Four new works from Anselm Kiefer go on exhibition at Gagosian Le Bourget, Paris, February 7.
Marvelous manifestations of the archaeological imagination – [Link]
What interests me is the transformation, not the monument. I don’t construct ruins, but I feel ruins are moments when things show themselves. A ruin is not a catastrophe. It is the moment when things can start again.
The pictures become interesting when the subject matter is no more than an excuse, when the artist remembers the struggle, when he sets forth his own world in conflict with the self-secluding earth.
Gagosian is pleased to present Field of the Cloth of Gold, an exhibition of four monumental new paintings by Anselm Kiefer.
The tension between beauty and terror, alongside the inextricable relationship between history and place, has animated Kiefer’s work since the 1970s. Drawing on the literature of cultural memory—including poetry, the Old and New Testaments, and the Kabbalah—Kiefer gives material presence to myths and metaphors. He infuses the medium of paint with startling and unconventional gestures and objects, juxtaposing it with organic and abject materials such as straw, sand, charcoal, ash, and mud. Kiefer asserts himself as an iconoclast; his paintings undergo various processes—such as being cut, burned, buried, exposed to natural elements, splashed with acid, or poured over with lead—so as to be made anew. These strategies, along with the use of materials such as lead, concrete, glass, fabric, tree roots, or burned books, create a symbolic resonance, making palpable both the movement and destruction of human life and the persistence of the lyrical and the divine.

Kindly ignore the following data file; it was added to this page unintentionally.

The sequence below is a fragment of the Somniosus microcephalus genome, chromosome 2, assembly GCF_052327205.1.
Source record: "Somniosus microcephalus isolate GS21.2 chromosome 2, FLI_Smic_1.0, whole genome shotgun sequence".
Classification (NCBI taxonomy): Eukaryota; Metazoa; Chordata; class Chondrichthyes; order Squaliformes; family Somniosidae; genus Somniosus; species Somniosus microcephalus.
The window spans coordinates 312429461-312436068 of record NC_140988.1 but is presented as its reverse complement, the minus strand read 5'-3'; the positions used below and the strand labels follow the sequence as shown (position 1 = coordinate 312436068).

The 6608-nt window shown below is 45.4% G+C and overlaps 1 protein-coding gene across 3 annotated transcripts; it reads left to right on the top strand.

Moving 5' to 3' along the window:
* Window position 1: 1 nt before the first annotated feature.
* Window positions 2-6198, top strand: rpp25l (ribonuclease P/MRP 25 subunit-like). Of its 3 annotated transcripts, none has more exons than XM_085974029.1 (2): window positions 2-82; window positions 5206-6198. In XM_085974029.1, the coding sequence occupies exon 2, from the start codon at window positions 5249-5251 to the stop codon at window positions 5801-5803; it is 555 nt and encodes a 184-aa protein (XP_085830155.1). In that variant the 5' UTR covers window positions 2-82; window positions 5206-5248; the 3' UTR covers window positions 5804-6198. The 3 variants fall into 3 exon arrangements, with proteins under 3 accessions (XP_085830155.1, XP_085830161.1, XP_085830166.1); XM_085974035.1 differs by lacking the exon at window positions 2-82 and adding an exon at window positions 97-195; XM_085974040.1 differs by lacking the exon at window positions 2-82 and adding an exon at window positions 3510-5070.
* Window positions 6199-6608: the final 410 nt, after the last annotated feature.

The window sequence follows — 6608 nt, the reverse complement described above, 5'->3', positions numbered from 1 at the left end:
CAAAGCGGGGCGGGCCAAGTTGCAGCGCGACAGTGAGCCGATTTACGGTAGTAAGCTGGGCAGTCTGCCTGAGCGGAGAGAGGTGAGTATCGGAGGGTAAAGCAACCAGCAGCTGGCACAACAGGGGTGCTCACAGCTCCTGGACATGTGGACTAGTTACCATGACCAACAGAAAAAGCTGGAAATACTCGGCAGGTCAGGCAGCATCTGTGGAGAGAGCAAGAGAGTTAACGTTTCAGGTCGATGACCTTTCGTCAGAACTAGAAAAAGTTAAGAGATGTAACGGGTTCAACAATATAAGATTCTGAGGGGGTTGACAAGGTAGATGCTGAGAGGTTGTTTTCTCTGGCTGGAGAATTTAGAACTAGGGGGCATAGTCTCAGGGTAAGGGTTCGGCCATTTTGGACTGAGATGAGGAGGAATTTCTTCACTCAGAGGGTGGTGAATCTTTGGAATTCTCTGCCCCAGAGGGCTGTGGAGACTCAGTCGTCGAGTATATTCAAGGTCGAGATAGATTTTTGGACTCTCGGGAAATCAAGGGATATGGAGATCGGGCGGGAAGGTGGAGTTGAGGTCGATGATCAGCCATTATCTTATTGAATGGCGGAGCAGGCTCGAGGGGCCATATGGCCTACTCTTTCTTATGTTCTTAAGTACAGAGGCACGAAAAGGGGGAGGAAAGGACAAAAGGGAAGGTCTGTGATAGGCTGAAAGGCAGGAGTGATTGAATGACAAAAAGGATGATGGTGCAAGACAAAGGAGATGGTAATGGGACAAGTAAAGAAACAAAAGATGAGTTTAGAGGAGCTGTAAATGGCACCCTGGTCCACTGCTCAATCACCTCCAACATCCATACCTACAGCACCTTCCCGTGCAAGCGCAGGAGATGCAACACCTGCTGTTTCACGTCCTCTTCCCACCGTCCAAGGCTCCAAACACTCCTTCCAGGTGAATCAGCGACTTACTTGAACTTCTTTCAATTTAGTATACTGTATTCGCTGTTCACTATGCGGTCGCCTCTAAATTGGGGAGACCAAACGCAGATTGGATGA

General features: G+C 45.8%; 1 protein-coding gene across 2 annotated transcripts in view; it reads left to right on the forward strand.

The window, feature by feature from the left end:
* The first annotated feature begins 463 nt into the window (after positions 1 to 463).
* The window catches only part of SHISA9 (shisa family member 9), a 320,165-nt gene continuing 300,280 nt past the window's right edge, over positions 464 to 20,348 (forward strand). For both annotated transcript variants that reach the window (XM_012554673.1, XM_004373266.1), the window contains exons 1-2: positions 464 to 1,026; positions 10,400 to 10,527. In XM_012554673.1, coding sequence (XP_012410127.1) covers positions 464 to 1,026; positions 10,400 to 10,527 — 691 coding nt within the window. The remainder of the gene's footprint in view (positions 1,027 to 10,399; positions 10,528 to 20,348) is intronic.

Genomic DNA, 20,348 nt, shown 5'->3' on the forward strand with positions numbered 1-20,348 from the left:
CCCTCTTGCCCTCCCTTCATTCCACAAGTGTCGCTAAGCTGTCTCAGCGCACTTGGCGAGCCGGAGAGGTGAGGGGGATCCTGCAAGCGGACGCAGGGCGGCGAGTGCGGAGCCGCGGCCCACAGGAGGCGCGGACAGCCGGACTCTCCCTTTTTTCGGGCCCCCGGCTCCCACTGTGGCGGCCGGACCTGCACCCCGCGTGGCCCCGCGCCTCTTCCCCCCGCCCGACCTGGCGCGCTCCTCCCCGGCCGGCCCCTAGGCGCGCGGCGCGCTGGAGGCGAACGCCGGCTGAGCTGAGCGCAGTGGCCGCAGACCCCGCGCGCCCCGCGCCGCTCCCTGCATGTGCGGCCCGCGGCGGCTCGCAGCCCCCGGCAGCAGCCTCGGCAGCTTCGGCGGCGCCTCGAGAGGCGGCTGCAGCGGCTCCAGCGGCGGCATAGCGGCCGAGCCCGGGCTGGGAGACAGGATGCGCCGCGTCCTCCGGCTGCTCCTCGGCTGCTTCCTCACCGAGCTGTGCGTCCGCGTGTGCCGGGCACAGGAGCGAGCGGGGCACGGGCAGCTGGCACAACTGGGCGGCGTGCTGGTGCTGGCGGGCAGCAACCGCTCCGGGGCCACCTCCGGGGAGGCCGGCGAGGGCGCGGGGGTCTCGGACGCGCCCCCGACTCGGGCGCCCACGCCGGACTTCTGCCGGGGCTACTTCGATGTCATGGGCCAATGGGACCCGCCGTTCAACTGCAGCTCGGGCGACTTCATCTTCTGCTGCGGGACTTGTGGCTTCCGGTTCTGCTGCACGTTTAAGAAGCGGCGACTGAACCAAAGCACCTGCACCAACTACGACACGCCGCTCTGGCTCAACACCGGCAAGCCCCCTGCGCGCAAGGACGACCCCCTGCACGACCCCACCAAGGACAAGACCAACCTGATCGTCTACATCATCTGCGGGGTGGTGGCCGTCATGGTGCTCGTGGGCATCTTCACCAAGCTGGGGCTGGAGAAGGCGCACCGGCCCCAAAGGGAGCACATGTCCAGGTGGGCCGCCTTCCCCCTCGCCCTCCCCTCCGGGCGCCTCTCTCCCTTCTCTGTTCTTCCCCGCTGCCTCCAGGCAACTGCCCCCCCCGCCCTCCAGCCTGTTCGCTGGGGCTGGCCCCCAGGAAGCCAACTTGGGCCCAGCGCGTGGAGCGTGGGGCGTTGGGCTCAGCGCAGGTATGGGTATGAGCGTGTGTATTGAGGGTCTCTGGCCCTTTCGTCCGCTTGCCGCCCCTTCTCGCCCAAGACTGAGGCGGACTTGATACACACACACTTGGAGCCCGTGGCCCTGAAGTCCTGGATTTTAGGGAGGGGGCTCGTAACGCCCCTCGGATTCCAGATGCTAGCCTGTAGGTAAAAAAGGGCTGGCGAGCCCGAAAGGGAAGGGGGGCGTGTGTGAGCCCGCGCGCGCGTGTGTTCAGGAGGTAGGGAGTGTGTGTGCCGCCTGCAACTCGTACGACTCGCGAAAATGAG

The exhibition’s title refers to the historic peace summit between King Henry VIII and King Francis I that took place five hundred years ago in a field in what is now Pas-de-Calais, France. The conference, centered around a strategic alliance between England and France, had the goal of outlawing war between Christian nations. The alliance was considered a key event in shaping Europe’s geopolitics—until it dissolved and war broke out, a year later. While Kiefer did not begin making these works with this event or title in mind, the connection became apparent and synchronous after their completion. As he stated in a recent interview, “the title is often not the explanation of the picture,” but is rather “an allusion.” History is one of the materials he uses and synthesizes in his work, “like clay for the sculptor or color for the painter.”
Completed over the last two years, these works predate the COVID-19 pandemic, the ripple-effect crisis it created, and the international and cross-cultural relationships it has reconfigured. While history has been fractured and unpredictable since the Field of the Cloth of Gold conference, our cultural memory holds the violent unpredictability of human relations on a continuum. The layered and visceral character of these paintings, whose scale almost matches the landscapes they depict, evokes the surging capriciousness of European history and the effects and aftermaths of war. As in The Morgenthau Plan series of 2012, Kiefer affixes other elements to the surfaces of these paintings, from plant matter to industrial material, building a third dimension onto the painted canvas. Here the field of history is transfigured into a field of gold under a dark sky.
As is customary in Kiefer’s work, each painting’s title and symbols contain a rich literary and historical set of references. Sichelschnitt (Sickle Cut) (2019) refers to the Manstein Plan (Sichelschnittplan), a war plan devised by the German Army during the Battle of France in 1940, while Beilzeit—Wolfszeit(Axe-Age—Wolf-Age) (2019) nods to “Völuspá (Prophecy of the Seeress),” the first poem of the Poetic Edda of Old Norse mythology. Verse 45 of this poem is translated as “Axe-time, sword-time, | shields are sundered, / Wind-time, wolf-time, | ere the world falls.” Ein Wort von Sensen gesprochen (One Word Spoken by Scythes) (2019–20) evokes the poem “From Hearts and Brains” by Paul Celan, whose poetry has been a point of reference for Kiefer for decades. Celan’s verse reads, “and a word, spoken by scythes / bends them into life.”